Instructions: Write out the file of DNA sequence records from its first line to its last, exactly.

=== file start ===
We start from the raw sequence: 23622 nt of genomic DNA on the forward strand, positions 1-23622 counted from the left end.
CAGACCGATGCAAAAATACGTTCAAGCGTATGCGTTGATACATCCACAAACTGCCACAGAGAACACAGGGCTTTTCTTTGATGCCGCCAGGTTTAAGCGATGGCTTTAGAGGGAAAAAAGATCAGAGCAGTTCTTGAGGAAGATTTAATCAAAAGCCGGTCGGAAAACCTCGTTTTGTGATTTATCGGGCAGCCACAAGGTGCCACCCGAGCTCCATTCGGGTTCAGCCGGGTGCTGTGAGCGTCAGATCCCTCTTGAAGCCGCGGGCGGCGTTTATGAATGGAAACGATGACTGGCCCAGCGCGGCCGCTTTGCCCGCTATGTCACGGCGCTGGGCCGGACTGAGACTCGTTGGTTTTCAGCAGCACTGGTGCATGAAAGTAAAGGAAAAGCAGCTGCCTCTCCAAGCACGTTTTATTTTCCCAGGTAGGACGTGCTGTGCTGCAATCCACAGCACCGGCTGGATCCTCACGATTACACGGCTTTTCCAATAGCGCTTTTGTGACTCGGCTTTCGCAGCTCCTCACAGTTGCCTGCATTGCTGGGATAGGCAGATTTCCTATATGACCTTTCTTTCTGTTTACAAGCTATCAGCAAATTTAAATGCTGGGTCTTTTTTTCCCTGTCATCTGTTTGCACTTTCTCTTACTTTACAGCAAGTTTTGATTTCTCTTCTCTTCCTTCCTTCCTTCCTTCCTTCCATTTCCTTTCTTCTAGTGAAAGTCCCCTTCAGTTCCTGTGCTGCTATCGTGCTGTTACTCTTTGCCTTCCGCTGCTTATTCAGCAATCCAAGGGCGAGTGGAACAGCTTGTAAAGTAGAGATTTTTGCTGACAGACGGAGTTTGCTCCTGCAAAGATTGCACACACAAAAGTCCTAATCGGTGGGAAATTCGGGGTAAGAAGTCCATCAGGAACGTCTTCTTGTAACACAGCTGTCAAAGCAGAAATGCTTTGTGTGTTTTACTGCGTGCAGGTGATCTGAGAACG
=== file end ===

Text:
We start from the raw sequence: 23622 nt of genomic DNA on the forward strand, positions 1-23622 counted from the left end.
CAGACCGATGCAAAAATACGTTCAAGCGTATGCGTTGATACATCCACAAACTGCCACAGAGAACACAGGGCTTTTCTTTGATGCCGCCAGGTTTAAGCGATGGCTTTAGAGGGAAAAAAGATCAGAGCAGTTCTTGAGGAAGATTTAATCAAAAGCCGGTCGGAAAACCTCGTTTTGTGATTTATCGGGCAGCCACAAGGTGCCACCCGAGCTCCATTCGGGTTCAGCCGGGTGCTGTGAGCGTCAGATCCCTCTTGAAGCCGCGGGCGGCGTTTATGAATGGAAACGATGACTGGCCCAGCGCGGCCGCTTTGCCCGCTATGTCACGGCGCTGGGCCGGACTGAGACTCGTTGGTTTTCAGCAGCACTGGTGCATGAAAGTAAAGGAAAAGCAGCTGCCTCTCCAAGCACGTTTTATTTTCCCAGGTAGGACGTGCTGTGCTGCAATCCACAGCACCGGCTGGATCCTCACGATTACACGGCTTTTCCAATAGCGCTTTTGTGACTCGGCTTTCGCAGCTCCTCACAGTTGCCTGCATTGCTGGGATAGGCAGATTTCCTATATGACCTTTCTTTCTGTTTACAAGCTATCAGCAAATTTAAATGCTGGGTCTTTTTTTCCCTGTCATCTGTTTGCACTTTCTCTTACTTTACAGCAAGTTTTGATTTCTCTTCTCTTCCTTCCTTCCTTCCTTCCTTCCATTTCCTTTCTTCTAGTGAAAGTCCCCTTCAGTTCCTGTGCTGCTATCGTGCTGTTACTCTTTGCCTTCCGCTGCTTATTCAGCAATCCAAGGGCGAGTGGAACAGCTTGTAAAGTAGAGATTTTTGCTGACAGACGGAGTTTGCTCCTGCAAAGATTGCACACACAAAAGTCCTAATCGGTGGGAAATTCGGGGTAAGAAGTCCATCAGGAACGTCTTCTTGTAACACAGCTGTCAAAGCAGAAATGCTTTGTGTGTTTTACTGCGTGCAGGTGATCTGAGAACG